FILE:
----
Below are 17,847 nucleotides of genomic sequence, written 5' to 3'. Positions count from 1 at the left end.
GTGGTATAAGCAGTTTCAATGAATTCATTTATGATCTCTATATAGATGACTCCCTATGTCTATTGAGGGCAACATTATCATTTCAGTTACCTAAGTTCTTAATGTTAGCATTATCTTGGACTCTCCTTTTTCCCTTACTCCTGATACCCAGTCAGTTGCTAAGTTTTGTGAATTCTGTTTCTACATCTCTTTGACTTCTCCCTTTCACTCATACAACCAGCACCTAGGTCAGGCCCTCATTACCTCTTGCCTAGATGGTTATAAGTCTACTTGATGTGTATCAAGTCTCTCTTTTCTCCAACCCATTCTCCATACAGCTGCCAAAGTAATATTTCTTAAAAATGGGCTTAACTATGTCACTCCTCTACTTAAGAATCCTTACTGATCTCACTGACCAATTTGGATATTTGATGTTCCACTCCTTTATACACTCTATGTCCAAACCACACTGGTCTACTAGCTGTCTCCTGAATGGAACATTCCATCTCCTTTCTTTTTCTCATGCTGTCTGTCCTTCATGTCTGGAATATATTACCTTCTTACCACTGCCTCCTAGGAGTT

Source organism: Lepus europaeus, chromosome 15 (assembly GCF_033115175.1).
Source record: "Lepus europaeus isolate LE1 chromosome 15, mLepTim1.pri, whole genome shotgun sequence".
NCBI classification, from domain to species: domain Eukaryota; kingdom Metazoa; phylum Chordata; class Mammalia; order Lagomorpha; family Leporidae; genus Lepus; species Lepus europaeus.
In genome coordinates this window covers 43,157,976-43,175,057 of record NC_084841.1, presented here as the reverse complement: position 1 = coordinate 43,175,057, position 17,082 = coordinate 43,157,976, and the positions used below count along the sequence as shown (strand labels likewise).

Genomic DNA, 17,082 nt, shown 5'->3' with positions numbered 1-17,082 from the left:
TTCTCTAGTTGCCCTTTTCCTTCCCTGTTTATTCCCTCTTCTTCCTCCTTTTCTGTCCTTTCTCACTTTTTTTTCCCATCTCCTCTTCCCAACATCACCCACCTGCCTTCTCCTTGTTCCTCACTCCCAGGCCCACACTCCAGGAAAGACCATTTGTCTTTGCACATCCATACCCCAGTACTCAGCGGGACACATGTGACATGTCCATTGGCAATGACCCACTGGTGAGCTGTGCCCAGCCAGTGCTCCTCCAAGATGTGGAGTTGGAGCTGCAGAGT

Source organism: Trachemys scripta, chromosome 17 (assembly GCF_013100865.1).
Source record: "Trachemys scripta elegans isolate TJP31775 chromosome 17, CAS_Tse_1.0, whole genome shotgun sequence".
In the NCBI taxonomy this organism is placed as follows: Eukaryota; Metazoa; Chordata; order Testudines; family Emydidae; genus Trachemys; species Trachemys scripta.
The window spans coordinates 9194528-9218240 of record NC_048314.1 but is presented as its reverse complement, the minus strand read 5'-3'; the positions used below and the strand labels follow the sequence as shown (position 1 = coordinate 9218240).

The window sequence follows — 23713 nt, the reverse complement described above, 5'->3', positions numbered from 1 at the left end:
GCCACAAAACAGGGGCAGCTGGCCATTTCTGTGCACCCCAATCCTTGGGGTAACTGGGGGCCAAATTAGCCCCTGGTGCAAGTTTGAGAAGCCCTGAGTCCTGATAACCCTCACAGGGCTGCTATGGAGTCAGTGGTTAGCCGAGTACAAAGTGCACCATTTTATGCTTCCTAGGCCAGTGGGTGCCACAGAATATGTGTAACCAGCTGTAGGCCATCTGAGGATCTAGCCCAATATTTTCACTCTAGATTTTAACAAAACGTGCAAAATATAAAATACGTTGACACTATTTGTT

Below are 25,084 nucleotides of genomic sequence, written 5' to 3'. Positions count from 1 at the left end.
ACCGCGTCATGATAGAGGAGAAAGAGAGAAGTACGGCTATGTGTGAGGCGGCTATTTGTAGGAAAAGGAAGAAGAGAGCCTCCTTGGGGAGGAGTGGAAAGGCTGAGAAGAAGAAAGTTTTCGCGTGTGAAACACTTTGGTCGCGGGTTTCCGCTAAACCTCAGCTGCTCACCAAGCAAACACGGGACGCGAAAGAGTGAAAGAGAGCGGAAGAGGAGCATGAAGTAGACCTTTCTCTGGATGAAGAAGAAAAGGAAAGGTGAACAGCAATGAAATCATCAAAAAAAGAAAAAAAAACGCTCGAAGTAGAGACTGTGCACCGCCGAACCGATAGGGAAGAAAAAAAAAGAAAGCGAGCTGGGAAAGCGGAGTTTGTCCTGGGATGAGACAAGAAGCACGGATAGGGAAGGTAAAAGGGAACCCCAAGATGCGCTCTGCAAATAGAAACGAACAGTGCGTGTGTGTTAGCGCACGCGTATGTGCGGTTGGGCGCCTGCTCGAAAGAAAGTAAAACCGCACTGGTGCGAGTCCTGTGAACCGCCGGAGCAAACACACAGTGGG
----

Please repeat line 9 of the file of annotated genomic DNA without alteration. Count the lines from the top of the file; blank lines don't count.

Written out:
Source organism: Trachemys scripta, chromosome 17 (assembly GCF_013100865.1).